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      A network perspective for sustainable agroecosystems

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          Abstract

          Nature-based management aims to improve sustainable agroecosystem production, but its efficacy has been variable. We argue that nature-based agroecosystem management could be significantly improved by explicitly considering and manipulating the underlying networks of species interactions. A network perspective can link species interactions to ecosystem functioning and stability, identify influential species and interactions, and suggest optimal management approaches. Recent advances in predicting the network roles of species from their functional traits could allow direct manipulation of network architecture through additions or removals of species with targeted traits. Combined with improved understanding of the structure and dynamics of networks across spatial and temporal scales and interaction types, including social-ecological, applying these tools to nature-based management can contribute to sustainable agroecosystems.

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          Multilayer networks

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            Predicting changes in community composition and ecosystem functioning from plant traits: revisiting the Holy Grail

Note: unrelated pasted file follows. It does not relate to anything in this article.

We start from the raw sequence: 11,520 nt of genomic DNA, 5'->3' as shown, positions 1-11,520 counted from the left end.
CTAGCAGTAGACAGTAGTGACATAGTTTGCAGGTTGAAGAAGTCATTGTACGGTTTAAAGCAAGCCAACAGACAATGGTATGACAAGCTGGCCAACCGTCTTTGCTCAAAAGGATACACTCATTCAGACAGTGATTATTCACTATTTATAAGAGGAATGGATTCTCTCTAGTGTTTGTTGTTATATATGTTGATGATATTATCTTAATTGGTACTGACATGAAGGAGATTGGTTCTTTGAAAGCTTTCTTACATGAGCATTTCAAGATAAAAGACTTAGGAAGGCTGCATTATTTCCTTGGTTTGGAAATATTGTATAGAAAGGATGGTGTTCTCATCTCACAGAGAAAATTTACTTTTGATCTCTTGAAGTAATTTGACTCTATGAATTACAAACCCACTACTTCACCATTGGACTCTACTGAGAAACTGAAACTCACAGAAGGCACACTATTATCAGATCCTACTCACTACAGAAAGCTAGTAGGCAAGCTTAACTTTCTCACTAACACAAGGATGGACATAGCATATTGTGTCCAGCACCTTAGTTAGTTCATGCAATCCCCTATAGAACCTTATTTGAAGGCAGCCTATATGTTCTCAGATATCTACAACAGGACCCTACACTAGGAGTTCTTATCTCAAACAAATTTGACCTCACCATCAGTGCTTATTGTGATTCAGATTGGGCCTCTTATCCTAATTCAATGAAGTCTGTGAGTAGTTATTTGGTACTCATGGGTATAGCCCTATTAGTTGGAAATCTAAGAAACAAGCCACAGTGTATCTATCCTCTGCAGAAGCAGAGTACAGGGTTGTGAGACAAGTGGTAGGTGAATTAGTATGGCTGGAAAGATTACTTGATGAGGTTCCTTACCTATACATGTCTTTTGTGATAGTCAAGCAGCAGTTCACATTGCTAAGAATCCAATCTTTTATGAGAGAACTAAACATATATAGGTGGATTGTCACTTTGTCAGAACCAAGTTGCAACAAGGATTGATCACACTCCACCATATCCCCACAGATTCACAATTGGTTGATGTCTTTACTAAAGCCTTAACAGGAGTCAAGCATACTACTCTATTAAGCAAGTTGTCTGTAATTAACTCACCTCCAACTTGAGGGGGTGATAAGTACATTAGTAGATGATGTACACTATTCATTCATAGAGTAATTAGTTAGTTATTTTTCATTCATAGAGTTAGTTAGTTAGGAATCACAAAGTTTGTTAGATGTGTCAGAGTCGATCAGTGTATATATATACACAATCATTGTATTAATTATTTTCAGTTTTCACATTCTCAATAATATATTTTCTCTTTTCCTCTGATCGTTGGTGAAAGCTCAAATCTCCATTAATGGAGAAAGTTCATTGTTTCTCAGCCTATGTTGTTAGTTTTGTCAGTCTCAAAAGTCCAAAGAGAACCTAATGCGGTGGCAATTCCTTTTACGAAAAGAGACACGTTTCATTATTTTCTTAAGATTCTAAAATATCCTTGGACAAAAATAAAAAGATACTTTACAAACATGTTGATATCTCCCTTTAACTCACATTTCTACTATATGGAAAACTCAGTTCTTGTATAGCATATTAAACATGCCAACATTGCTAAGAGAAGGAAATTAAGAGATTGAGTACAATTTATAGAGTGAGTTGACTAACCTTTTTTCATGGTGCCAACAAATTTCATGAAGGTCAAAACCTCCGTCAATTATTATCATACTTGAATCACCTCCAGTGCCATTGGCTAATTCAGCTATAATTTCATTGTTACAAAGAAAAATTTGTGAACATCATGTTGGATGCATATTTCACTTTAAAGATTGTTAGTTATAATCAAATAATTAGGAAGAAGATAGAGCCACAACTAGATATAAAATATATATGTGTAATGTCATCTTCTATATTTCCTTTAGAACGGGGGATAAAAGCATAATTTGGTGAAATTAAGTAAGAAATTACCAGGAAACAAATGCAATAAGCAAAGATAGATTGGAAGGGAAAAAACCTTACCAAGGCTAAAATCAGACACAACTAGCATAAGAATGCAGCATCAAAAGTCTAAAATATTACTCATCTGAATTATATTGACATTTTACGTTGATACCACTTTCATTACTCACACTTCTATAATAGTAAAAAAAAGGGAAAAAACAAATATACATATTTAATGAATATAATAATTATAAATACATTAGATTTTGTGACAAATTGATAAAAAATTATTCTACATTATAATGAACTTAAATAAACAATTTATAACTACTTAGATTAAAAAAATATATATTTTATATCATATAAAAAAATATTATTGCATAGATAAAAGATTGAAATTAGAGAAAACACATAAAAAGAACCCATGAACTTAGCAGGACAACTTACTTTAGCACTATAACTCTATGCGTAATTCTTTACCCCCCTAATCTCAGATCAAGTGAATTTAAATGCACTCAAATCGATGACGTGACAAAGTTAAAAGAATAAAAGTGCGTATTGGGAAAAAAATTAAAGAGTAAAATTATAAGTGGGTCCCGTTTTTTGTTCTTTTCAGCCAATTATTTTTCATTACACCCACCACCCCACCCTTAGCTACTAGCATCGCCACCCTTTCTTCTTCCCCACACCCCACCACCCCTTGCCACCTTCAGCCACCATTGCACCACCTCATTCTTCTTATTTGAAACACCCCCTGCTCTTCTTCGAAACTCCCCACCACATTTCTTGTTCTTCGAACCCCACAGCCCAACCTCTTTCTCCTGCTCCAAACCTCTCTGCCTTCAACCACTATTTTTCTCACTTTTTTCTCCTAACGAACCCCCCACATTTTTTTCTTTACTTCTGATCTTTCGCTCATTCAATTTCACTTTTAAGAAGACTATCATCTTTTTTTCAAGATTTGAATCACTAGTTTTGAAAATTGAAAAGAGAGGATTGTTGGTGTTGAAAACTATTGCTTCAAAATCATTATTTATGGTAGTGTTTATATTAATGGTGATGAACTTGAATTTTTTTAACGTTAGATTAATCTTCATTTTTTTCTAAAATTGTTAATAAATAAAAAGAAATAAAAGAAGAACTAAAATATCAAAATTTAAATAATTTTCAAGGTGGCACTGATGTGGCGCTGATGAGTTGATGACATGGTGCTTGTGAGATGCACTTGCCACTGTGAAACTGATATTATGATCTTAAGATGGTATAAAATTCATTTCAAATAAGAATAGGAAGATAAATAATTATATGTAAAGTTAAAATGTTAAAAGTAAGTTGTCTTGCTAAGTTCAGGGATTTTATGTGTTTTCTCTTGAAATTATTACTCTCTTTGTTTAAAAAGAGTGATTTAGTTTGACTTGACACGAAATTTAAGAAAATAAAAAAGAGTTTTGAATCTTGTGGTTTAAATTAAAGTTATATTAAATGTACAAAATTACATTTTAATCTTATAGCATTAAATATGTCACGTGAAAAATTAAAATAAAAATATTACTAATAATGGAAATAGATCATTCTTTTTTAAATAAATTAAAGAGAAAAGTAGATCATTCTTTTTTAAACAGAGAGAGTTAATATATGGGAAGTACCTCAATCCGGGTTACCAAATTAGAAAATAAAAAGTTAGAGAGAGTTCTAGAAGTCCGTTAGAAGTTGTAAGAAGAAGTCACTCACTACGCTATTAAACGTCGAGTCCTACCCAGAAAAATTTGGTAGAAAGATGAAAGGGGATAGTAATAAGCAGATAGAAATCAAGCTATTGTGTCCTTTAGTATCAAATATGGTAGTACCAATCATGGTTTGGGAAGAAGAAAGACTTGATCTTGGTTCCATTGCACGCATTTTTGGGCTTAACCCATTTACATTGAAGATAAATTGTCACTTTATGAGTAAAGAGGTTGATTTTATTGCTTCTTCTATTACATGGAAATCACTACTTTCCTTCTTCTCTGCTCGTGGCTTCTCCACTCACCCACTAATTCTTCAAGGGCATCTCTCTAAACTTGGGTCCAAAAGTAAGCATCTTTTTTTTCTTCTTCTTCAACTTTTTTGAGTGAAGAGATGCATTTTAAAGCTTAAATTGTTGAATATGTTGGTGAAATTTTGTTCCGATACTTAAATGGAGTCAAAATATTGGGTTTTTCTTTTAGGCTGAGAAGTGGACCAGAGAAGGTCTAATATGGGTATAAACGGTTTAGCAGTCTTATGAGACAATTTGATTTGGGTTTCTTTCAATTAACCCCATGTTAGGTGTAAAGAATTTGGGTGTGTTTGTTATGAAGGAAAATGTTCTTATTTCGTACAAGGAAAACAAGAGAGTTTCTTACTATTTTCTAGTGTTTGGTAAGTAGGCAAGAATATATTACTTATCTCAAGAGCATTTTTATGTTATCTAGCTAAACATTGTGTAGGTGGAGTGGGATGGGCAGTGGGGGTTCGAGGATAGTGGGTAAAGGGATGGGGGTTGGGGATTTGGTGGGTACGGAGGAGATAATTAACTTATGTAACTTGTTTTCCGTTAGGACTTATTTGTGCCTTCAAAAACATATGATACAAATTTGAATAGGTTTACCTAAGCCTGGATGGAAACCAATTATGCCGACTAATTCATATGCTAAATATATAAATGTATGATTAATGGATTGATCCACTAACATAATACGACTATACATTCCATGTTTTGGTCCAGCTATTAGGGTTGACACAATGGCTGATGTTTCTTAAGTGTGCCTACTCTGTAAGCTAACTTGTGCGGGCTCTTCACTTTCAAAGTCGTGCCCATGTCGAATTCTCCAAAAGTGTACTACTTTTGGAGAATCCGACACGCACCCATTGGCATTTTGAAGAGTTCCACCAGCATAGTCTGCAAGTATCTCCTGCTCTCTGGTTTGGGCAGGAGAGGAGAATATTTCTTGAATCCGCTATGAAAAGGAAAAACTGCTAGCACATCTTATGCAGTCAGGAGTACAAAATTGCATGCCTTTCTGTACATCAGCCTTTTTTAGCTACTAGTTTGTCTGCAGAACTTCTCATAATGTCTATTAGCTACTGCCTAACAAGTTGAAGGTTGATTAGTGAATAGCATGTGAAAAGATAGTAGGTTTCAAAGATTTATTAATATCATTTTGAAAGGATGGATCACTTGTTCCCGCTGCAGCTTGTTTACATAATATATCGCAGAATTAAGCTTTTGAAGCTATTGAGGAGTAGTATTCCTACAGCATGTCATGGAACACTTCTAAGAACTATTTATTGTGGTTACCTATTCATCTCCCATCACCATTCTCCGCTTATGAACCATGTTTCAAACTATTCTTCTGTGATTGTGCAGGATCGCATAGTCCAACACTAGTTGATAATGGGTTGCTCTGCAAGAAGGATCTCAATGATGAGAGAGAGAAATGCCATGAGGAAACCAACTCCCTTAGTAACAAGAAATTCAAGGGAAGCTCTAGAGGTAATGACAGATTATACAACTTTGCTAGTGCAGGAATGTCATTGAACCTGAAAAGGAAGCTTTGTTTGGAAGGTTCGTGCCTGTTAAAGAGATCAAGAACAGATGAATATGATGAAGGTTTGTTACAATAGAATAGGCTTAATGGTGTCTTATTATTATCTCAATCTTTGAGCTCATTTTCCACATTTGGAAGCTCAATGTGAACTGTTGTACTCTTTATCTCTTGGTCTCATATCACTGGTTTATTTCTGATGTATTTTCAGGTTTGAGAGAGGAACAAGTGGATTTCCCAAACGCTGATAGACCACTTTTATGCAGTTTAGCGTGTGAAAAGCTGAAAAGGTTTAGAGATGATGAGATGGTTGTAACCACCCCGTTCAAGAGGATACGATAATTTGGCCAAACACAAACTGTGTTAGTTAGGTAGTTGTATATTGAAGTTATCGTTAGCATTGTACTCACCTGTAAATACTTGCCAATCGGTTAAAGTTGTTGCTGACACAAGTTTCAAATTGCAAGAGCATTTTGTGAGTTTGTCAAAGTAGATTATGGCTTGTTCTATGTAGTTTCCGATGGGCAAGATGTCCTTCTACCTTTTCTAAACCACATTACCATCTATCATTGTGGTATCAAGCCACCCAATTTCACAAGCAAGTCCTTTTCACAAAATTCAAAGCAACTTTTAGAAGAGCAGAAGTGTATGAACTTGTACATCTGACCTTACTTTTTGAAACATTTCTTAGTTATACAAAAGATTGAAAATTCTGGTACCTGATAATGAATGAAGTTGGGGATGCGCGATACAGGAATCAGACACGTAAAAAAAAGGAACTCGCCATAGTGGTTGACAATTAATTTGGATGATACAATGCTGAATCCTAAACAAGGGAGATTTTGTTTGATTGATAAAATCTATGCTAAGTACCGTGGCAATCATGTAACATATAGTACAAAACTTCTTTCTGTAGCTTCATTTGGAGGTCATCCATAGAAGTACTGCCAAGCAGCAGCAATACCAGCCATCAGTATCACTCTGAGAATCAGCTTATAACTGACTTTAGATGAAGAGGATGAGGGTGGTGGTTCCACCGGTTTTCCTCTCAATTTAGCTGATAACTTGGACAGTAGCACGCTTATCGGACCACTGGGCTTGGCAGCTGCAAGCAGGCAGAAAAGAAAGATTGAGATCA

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              Structural asymmetry and the stability of diverse food webs.

              Untangling the influence of human activities on food-web stability and persistence is complex given the large numbers of species and overwhelming number of interactions within ecosystems. Although biodiversity has been associated with stability, the actual structures and processes that confer stability to diverse food webs remain largely unknown. Here we show that real food webs are structured such that top predators act as couplers of distinct energy channels that differ in both productivity and turnover rate. Our theoretical analysis shows that coupled fast and slow channels convey both local and non-local stability to food webs. Alarmingly, the same human actions that have been implicated in the loss of biodiversity also directly erode the very structures and processes that we show to confer stability on food webs.
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                Author and article information

                Contributors
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                Journal
                Trends in Plant Science
                Trends in Plant Science
                Elsevier BV
                13601385
                August 2022
                August 2022
                : 27
                : 8
                : 769-780
                Article
                10.1016/j.tplants.2022.04.002
                35501260
                6bb1434b-aceb-4cd2-8358-7567beb2c92f
                © 2022

                https://www.elsevier.com/tdm/userlicense/1.0/

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